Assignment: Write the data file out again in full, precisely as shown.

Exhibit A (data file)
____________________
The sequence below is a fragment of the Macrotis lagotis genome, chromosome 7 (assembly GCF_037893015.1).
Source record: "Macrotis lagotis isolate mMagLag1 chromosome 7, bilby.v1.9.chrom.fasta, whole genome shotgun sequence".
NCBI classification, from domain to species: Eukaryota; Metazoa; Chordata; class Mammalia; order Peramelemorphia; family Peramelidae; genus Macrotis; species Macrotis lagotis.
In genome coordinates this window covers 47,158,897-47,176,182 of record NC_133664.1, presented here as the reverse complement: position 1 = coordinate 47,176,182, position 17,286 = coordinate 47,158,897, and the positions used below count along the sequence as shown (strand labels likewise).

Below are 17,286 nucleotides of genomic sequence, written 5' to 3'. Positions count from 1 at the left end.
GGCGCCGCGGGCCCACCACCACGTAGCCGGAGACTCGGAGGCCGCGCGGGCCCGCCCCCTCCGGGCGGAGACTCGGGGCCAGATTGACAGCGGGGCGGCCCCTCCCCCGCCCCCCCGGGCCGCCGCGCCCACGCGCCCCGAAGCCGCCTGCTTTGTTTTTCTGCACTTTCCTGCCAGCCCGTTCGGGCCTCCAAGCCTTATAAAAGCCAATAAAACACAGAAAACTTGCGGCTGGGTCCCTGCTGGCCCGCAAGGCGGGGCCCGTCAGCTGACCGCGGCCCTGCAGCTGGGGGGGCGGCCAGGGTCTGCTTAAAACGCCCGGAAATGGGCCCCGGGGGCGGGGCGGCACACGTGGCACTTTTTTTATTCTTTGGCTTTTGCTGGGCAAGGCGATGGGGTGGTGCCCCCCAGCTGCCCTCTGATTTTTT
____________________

The sequence below is a fragment of the Macrotis lagotis genome, chromosome 7 (assembly GCF_037893015.1).
Source record: "Macrotis lagotis isolate mMagLag1 chromosome 7, bilby.v1.9.chrom.fasta, whole genome shotgun sequence".
NCBI classification, from domain to species: Eukaryota; Metazoa; Chordata; class Mammalia; order Peramelemorphia; family Peramelidae; genus Macrotis; species Macrotis lagotis.
In genome coordinates this window covers 47,158,897-47,176,182 of record NC_133664.1, presented here as the reverse complement: position 1 = coordinate 47,176,182, position 17,286 = coordinate 47,158,897, and the positions used below count along the sequence as shown (strand labels likewise).

Below are 17,286 nucleotides of genomic sequence, written 5' to 3'. Positions count from 1 at the left end.
GGCGCCGCGGGCCCACCACCACGTAGCCGGAGACTCGGAGGCCGCGCGGGCCCGCCCCCTCCGGGCGGAGACTCGGGGCCAGATTGACAGCGGGGCGGCCCCTCCCCCGCCCCCCCGGGCCGCCGCGCCCACGCGCCCCGAAGCCGCCTGCTTTGTTTTTCTGCACTTTCCTGCCAGCCCGTTCGGGCCTCCAAGCCTTATAAAAGCCAATAAAACACAGAAAACTTGCGGCTGGGTCCCTGCTGGCCCGCAAGGCGGGGCCCGTCAGCTGACCGCGGCCCTGCAGCTGGGGGGGCGGCCAGGGTCTGCTTAAAACGCCCGGAAATGGGCCCCGGGGGCGGGGCGGCACACGTGGCACTTTTTTTATTCTTTGGCTTTTGCTGGGCAAGGCGATGGGGTGGTGCCCCCCAGCTGCCCTCTGATTTTTT